One disguised blessing presented itself that summer in the form of a ward auction. Because she knew she needed to get outside herself to survive, Amber volunteered to teach sewing lessons—two hour lessons a week for five weeks to two young girls in the ward.
“It took me 90 minutes each day to get my body to even move. Teaching forced me to push through that. I couldn’t move my hands at all because they were so severely damaged, so I had to talk the girls through every single task including how to thread a needle. I couldn’t stand, so we did all the instruction on the floor.”
Ten years later—following multiple corrective operations and procedures—Hunter needed two additional grafts on his leg, one inch by five inches and one inch by three inches. Each graft had to be packed with gauze for 14 days in order to heal, and Hunter had to keep complete weight off of his legs. At the end of ten days on a Friday when the bandages were removed by Amber and Darrin the wounds were black and full of infection. This meant a six to nine month recovery before they could begin the whole process again! The limb could even possibly be lost!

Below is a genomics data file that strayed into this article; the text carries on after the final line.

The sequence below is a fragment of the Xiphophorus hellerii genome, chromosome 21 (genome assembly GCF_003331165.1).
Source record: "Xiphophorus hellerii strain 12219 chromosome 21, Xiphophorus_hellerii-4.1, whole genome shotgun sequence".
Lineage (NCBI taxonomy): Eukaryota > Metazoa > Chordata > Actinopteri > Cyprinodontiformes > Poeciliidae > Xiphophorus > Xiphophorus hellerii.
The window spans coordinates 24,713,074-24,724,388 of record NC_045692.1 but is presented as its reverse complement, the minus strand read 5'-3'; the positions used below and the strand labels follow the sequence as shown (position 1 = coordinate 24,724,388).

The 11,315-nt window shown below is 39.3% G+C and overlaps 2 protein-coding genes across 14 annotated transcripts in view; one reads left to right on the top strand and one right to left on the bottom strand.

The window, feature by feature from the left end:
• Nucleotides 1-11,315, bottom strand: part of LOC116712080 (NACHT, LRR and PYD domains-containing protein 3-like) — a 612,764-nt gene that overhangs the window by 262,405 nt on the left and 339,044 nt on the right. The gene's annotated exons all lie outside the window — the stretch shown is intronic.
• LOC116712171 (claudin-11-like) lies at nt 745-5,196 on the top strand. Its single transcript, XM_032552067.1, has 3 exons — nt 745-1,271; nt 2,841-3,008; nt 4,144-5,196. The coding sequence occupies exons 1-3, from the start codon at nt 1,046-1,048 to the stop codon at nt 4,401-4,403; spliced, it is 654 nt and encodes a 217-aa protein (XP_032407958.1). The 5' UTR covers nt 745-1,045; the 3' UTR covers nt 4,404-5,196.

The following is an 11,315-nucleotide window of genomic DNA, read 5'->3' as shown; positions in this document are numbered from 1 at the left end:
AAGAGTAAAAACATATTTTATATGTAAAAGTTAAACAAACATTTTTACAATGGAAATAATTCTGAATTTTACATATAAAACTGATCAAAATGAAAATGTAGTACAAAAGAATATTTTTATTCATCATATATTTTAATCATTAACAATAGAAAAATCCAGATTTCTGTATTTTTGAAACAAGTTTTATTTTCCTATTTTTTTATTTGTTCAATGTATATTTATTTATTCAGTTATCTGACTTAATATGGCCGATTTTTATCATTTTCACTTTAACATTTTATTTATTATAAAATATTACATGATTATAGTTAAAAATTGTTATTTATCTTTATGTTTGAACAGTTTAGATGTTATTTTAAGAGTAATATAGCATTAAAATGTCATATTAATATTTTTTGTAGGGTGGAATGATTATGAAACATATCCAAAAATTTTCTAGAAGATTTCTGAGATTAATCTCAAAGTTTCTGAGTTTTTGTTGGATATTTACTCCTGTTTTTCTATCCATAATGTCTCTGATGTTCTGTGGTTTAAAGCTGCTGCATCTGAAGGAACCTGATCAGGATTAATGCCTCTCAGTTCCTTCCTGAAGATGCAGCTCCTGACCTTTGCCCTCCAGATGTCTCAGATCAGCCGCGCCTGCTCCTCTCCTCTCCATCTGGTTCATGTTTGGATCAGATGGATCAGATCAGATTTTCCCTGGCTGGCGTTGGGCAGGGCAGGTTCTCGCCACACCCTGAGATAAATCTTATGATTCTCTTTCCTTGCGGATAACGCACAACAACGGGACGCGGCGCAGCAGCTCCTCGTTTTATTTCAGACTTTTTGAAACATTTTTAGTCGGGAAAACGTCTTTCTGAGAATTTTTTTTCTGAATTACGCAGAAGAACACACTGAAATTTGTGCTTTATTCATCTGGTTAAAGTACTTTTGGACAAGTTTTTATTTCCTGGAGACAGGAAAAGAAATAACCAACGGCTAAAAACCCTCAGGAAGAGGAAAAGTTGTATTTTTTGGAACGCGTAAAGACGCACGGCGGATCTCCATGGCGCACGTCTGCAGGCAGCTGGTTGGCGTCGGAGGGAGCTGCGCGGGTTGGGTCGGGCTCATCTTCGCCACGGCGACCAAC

At this point the immediate treatment was to change the bandages every three hours around the clock. The desperate word went out for a fast on Hunter’s behalf that he would have strength for the long, long recovery. Some family members prayed for a miracle.
On Sunday afternoon when the bandages were removed for changing, the family witnessed that the grafts were no longer black and the infection was no longer oozing! When they called the nurse she said, “Continue what you’re doing!!”
The following morning at the hospital a team of 12 professionals met expecting a long meeting to re-assess treatment. What they witnessed instead was a merciful miracle.